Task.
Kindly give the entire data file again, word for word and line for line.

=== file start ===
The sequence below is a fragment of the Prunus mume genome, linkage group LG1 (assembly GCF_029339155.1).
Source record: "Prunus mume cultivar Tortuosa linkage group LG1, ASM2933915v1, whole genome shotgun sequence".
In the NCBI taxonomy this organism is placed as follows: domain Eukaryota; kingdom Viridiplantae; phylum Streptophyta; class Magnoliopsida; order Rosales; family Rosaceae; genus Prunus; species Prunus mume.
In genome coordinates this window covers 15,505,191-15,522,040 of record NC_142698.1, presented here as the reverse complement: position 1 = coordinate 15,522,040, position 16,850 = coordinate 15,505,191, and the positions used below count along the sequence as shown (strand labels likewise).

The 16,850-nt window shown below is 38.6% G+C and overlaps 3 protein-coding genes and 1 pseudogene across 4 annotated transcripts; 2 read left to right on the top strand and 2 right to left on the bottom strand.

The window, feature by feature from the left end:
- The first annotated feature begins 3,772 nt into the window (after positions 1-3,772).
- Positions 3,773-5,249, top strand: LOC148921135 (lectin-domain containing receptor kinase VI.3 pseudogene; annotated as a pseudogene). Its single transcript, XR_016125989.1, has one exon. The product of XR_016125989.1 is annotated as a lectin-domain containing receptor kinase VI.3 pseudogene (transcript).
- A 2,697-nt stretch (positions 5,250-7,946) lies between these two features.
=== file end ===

The sequence below is a fragment of the Prunus mume genome, linkage group LG1 (assembly GCF_029339155.1).
Source record: "Prunus mume cultivar Tortuosa linkage group LG1, ASM2933915v1, whole genome shotgun sequence".
In the NCBI taxonomy this organism is placed as follows: domain Eukaryota; kingdom Viridiplantae; phylum Streptophyta; class Magnoliopsida; order Rosales; family Rosaceae; genus Prunus; species Prunus mume.
In genome coordinates this window covers 15,505,191-15,522,040 of record NC_142698.1, presented here as the reverse complement: position 1 = coordinate 15,522,040, position 16,850 = coordinate 15,505,191, and the positions used below count along the sequence as shown (strand labels likewise).

The 16,850-nt window shown below is 38.6% G+C and overlaps 3 protein-coding genes and 1 pseudogene across 4 annotated transcripts; 2 read left to right on the top strand and 2 right to left on the bottom strand.

The window, feature by feature from the left end:
- The first annotated feature begins 3,772 nt into the window (after positions 1-3,772).
- Positions 3,773-5,249, top strand: LOC148921135 (lectin-domain containing receptor kinase VI.3 pseudogene; annotated as a pseudogene). Its single transcript, XR_016125989.1, has one exon. The product of XR_016125989.1 is annotated as a lectin-domain containing receptor kinase VI.3 pseudogene (transcript).
- A 2,697-nt stretch (positions 5,250-7,946) lies between these two features.